Is Covid ‘over’ in France? Doctors disagree and debate

Cases are rising sharply and deaths continue – but one specialist has said that we are now entering a ‘new stage’ and are ‘no longer in a perpetual catastrophe’

A woman in bed with flu
The evolution of the Covid pandemic has become even more apparent as flu cases also continue to rise in France
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Covid-19 is “far from over”, doctors in France have warned, as more than 140,000 cases continue to be reported each day, although some medics say we are passing into ‘a new stage’ of ‘living with it’.

Dr Michaël Rochoy, a GP in Outreau (Pas-de-Calais), told Le Monde: “The current discourse around Covid is incomprehensible. People are surprised that they are getting infected, as the dominant discourse is saying that Covid is over.”

This is despite cases rising to 140,000 per day (a rise in 30% compared to a week previous), and more than 100 people dying each day.

France has seen a similar “rebound” effect in infections as other European countries, as governments lift most health restrictions against the virus. France lifted most measures at the start of March.

Read more: Coronavirus: Daily updates on the situation in France
Read more: French Covid case numbers highest in Brittany – and still rising

Hospital admission levels are currently at 20,000 - the same as in late-December 2021 - but figures from l’Institut Pasteur suggest that there will be a “rise in hospital admissions over the next few days”.

Dr Simon Cauchemez, at the Institut Pasteur, has predicted that the current wave will peak in mid-April, shortly followed by a peak in hospitalisations.

Since the beginning of January, more than 17,000 people have died from Covid in hospital, plus 1,400 deaths from elderly care homes. This means that there have been more than 18,400 deaths from Omicron alone.

This compares to the usual flu epidemics, which annually see around 10,000-15,000 deaths.

Dr Rochoy said that Covid cannot yet be called “just another epidemic”. He asked: “What other epidemic causes so many deaths in France?”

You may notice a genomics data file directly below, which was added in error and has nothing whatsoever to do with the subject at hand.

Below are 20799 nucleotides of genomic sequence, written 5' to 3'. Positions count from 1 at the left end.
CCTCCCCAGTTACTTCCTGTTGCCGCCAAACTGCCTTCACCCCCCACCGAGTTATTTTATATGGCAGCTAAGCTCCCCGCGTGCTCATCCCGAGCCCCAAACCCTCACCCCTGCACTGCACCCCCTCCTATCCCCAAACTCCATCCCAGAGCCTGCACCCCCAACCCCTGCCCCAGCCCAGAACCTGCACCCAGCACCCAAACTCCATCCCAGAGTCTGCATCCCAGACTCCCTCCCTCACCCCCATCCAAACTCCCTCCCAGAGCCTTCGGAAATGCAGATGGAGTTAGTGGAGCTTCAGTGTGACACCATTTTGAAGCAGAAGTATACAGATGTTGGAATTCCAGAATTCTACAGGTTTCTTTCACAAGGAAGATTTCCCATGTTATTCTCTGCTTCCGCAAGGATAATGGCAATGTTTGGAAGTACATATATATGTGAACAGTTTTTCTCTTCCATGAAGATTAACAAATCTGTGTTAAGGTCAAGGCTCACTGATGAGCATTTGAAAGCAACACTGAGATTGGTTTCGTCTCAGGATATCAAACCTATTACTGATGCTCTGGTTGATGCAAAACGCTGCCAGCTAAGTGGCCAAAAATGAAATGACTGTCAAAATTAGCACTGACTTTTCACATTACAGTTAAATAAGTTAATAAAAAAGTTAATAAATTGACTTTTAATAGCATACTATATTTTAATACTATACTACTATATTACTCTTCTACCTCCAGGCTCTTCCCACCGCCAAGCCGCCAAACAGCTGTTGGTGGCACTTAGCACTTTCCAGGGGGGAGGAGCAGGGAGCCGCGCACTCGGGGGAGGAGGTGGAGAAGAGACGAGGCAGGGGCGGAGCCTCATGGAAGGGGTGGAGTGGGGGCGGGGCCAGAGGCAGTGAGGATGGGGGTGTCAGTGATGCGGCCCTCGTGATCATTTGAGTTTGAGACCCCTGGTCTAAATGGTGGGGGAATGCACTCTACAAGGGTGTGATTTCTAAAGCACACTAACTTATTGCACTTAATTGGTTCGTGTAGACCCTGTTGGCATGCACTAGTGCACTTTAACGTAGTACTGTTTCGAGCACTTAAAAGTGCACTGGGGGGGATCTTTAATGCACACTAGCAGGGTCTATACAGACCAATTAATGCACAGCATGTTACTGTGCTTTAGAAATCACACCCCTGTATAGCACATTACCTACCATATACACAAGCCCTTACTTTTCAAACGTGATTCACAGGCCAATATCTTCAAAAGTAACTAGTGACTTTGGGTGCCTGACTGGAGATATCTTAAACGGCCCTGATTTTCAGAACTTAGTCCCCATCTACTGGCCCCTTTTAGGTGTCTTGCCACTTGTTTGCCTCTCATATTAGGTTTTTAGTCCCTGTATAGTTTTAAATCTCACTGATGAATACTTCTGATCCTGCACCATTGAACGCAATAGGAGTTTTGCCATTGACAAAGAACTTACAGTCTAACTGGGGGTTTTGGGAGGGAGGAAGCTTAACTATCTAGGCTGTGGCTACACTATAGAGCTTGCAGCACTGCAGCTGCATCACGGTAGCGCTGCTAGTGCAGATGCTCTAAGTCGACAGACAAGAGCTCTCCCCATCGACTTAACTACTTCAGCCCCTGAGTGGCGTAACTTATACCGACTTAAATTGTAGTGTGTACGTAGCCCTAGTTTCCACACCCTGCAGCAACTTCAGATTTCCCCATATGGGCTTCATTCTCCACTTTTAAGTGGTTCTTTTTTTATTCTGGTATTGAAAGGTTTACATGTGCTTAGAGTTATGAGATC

He highlighted that Covid can cause longer-term issues that eventually lead to severe illness or death, but which will “never be counted as a death caused by Covid”.

He cited the example of one of his patients, in her 90s, who was vaccinated, but who caught the virus in January. She suffered several falls caused by fever, and later died without being hospitalised.

He also said one of his younger patients, who used to be very athletic, now still suffers from persistent shortness of breath and cannot do the activity she used to.

He said: “This worsening in the quality of life often goes unnoticed.”

Dr Cauchemez at l’Institut Pasteur said that the rise in cases cannot be attributed to the extra contagion of Omicron alone. He said: “Other factors are at play: the relaxation of behaviour and the decline in immunity over time.”

Dr Yannick Frezet, a GP in Rive-de-Gier (Loire), feels similarly.

He said: “For us, it’s far from over.” He is still seeing cases among people aged 35-50, whose entire family is infected; and older people aged 70 getting the virus despite being vaccinated.”

He said that he regretted that hospital numbers were the main benchmark being used to measure the pandemic, and that the situation among community medicine practitioners is not being sufficiently taken into account.

He said: “To live with the virus, we will have to put in place [better] prevention measures and learn to work together.”

Change in care patterns

Clarisse Audigier-Valette, from the Toulon hospital centre, also said that the dominant Omicron strain is causing a range of different symptoms, beyond the “traditional” respiratory issues seen among previous variants.

She said that this is “requiring hospitals to change our care patterns and prioritise older people”.